And searching further I came across the missing audio cable for which I’ve been searching since I don’t know when. I must have taken it with me to Canada a few years ago so that I could couple up my old *.mp3 player to Strider’s audio input socket, and then forgotten to unpack it.

Here’s hoping that whatever new vehicle I might buy to replace Strider will have a USB socket. Yes, I was having a good look at a Subaru Forester estate car this afternoon while I was out.

After lunch I came in here to do some work on my photos but I soon crashed out on the chair. And then it was a rather desperate struggle up the hill.

moulin childrens roundabout place generale de gaulle Granville Manche Normandy France Eric HallOn the way out to the football ground I went past the Place Charles de Gaulle and the Saturday market.

Summer is in full swing here in Granville if you are a kid (except in the Square Maurice Marland of course) and the kiddies’ roundabout is in full swing with plenty of potential customers. I stayed to watch the proceedings for a minute while I caught my breath and then pushed on up the hill.

And it was a long, lonely climb up there and I had to stop four or five times to catch my breath. I’ve aged 20 years over this last couple of months and that has filled me full of dismay. But I eventually arrived at the Stadium Louis Dior.

players us Granville en avant guingamp stade louis dior Granville Manche Normandy France Eric HallEn Avant Guingamp play in the French Second Division, but this was described as “A Team from EA Guingamp” which probably means that it contained triallists and players on the fringes of the first team rather than the first team itself.

And in an astonishing match, and in a game that Granville pretty much dominated, they somehow managed to lose the game 3-0. Threw it away completely and comprehensively.

Two goals they gave away by defenders going to sleep and there should have been a third as well except that the Guingamp player stood on the ball instead of kicking it. The third goal was a wonder strike of a curling free kick round the blind side of the defensive wall.

Granville had a bew player playing in the centre of defence – an older guy – and he certainly looked as if he had been around the block a few times. He was head and shoulders above anyone else on the pitch. He wasn’t a centre back from what I could see but more of a defensive midfielder distributing the ball out of defence. If he has signed for the club then things are looking up.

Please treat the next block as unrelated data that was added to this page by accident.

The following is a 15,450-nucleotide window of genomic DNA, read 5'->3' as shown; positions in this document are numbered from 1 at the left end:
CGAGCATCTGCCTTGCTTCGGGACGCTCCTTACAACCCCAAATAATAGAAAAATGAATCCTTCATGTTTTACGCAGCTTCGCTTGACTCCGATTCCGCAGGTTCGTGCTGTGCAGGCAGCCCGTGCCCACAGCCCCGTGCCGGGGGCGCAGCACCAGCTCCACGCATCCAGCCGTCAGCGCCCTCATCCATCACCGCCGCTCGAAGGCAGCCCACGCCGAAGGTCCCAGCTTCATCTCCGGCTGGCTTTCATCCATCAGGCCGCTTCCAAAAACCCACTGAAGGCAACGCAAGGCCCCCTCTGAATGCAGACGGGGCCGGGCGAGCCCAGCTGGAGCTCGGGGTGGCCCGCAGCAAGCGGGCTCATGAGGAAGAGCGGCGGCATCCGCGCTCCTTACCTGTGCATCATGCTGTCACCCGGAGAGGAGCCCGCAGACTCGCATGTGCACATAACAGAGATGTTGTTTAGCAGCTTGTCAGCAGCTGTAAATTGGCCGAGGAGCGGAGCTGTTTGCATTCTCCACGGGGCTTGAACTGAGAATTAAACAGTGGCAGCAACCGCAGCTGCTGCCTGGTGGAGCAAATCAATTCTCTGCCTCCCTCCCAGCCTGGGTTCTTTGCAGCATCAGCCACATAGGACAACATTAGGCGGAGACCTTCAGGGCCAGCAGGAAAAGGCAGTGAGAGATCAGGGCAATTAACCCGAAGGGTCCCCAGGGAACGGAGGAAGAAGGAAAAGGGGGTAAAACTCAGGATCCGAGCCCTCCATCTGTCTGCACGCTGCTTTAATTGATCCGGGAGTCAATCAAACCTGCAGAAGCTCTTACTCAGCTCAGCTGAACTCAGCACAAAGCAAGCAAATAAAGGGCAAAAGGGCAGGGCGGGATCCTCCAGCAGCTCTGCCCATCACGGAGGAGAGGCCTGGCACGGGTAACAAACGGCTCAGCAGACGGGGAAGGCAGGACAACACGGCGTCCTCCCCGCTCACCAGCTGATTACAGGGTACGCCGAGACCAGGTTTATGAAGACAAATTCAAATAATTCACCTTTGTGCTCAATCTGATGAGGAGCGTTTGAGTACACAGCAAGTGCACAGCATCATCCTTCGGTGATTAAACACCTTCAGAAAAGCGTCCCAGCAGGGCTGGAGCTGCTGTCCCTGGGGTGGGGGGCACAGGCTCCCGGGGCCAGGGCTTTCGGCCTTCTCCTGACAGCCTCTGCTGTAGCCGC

But once again, total defensive lapses and a bunch of forwards who couldn’t score in a brothel

2 players with n°33 us Granville en avant guingamp stade louis dior Granville Manche Normandy France Eric HallBut here was something interesting that I have never seen before on a football pitch at this level.

Two players on the same team with the same number. And about 20 seconds after I had noticed, so did a few other people and the “older” n°33 was quickly withdrawn and replaced by another player. And he’d only been on the pitch for a couple of minutes too.

The younger n°33 took some time to warm up but once he got going he had a good game. He almost scored too, getting in on the end of a delicious cross to the far post but his shot was somehow scrambled off the line.

So after all of this I think that it’s going to be a long, hard season, if we manage to complete it.

no parking in town on Sundays Granville Manche Normandy France Eric HallOn the way up towards the football ground I’d noticed the town centre covered with these signs.